If you’d like more information about accessibility and resources for students, staff and visitors in Oxford more generally, please visit our Equality and Diversity pages.  

If you’re looking for information on building accessibility, please try the Access Guide or the University’s interactive map

Enforcement procedure 

The Equality and Human Rights Commission (EHRC) is responsible for enforcing the Public Sector Bodies (Websites and Mobile Applications) (No. 2) Accessibility Regulations 2018 (the ‘accessibility regulations’). If you’re not happy with how we respond to your complaint, contact the Equality Advisory and Support Service (EASS)

Technical information about this website’s accessibility 

Oxford University Museum of Natural History is committed to making its website accessible, in accordance with the Public Sector Bodies accessibility regulations

This website is partially compliant with the Web Content Accessibility Guidelines version 2.1  standard, due to the non-compliance and exemptions listed on our ‘Known Issues page’. 

What we’re doing to improve accessibility 

We want to provide the best possible experience for all our website visitors. To achieve this we will:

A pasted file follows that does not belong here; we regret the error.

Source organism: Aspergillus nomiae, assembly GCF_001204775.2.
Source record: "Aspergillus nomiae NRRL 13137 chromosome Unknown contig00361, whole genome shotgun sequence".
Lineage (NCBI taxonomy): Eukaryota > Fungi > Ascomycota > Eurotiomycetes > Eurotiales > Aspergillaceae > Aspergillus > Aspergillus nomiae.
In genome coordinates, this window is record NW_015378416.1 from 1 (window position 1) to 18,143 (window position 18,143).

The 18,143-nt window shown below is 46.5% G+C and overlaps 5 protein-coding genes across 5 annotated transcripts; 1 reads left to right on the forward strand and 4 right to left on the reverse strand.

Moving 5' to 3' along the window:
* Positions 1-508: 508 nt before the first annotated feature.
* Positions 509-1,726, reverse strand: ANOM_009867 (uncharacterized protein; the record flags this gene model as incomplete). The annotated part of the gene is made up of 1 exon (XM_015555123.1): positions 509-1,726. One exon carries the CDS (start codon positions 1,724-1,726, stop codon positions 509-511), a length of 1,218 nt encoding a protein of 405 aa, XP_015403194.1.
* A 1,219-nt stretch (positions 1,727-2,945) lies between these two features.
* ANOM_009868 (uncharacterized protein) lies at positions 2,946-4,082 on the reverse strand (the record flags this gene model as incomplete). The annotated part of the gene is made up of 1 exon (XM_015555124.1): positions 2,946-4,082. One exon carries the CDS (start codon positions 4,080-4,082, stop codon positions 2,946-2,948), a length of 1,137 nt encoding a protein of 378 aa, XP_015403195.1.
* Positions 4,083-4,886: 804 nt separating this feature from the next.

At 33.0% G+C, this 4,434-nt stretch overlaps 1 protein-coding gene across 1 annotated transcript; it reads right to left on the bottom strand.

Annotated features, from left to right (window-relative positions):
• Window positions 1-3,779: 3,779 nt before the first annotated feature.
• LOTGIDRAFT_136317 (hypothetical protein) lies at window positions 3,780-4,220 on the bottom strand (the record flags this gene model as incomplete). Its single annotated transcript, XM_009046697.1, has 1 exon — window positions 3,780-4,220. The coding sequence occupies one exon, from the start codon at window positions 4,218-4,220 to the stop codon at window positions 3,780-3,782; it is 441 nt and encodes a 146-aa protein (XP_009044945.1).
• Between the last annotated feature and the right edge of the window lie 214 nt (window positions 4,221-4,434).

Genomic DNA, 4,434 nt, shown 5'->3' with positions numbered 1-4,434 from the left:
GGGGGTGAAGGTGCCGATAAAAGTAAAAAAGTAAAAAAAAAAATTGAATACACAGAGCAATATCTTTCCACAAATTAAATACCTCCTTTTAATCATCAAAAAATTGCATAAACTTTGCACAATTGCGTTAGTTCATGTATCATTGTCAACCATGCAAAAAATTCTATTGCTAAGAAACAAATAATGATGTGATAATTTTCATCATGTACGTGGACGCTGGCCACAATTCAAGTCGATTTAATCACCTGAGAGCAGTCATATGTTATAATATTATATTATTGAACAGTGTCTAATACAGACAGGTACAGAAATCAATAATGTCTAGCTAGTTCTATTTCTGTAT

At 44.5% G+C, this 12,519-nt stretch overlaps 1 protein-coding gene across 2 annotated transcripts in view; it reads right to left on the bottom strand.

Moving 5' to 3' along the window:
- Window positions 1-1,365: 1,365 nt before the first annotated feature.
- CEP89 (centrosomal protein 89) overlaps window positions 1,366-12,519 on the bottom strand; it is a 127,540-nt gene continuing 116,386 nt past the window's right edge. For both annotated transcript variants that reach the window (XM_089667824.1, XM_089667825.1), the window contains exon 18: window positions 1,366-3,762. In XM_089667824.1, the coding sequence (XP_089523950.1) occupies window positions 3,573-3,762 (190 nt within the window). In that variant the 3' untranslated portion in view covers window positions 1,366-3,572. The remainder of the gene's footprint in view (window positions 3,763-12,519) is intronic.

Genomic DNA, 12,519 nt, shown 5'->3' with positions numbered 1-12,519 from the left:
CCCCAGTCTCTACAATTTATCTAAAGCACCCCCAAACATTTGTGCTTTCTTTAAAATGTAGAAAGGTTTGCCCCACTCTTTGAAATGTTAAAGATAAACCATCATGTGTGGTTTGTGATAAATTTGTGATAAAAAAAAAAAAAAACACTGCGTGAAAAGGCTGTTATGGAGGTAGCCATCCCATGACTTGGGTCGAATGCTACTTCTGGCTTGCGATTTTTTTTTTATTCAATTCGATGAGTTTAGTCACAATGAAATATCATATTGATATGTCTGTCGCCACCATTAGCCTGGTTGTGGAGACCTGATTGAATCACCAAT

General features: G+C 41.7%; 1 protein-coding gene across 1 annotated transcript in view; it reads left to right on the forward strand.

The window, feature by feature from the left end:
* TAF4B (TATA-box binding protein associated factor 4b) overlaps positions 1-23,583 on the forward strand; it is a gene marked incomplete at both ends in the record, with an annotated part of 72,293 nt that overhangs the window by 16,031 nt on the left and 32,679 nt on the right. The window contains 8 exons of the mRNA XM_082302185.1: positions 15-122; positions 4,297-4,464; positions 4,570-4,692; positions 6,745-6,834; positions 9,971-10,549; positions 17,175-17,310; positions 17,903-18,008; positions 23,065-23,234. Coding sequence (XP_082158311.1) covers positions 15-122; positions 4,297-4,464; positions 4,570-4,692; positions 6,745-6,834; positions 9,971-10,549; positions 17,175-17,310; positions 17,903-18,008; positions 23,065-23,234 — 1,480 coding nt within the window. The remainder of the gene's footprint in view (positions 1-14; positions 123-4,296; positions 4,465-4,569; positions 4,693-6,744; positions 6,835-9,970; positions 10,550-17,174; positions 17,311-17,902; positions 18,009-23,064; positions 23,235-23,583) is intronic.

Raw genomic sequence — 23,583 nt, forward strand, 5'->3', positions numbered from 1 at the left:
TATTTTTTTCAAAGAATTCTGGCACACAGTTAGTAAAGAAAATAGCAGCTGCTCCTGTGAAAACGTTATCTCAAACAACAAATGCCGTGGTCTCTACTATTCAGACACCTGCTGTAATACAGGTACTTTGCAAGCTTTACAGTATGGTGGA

• Fix known issues 

  • Report any issues with the Mosaic CMS (Content Management System)  

  • Check all new content for accessibility 

  • Train all content editors on accessibility

  • Carry out periodic accessibility checks 

Preparation of this accessibility statement 

This statement was prepared on 15 September 2020.  

The test was carried out by the Oxford University Museum of Natural History Digital Team using a carefully chosen sample of pages and content types. The CMS has been audited for accessibility by the University of Oxford IT Services.  

The pages were checked manually using a combination of the following methods: 

Skip to:

 

Known Issues

Non-compliance with the accessibility regulations 

  • The content listed below is non-accessible for the following reasons: 

Issues with video, audio and images 

Video 

  • Not all video content has a transcript, making the content inaccessible to users who cannot see. This fails the WCAG 2.1 success criterion 1.2.1. 

All video content created after 23 September 2020 will have a transcript by September 2021. 

  • Not all video content has captions that are synchronised to the audio content of the video, making them inaccessible to people who cannot hear. This fails the WCAG 2.1 success criterion 1.2.2.  

All video and audio content created after 23 September 2020 will have captions by September 2021.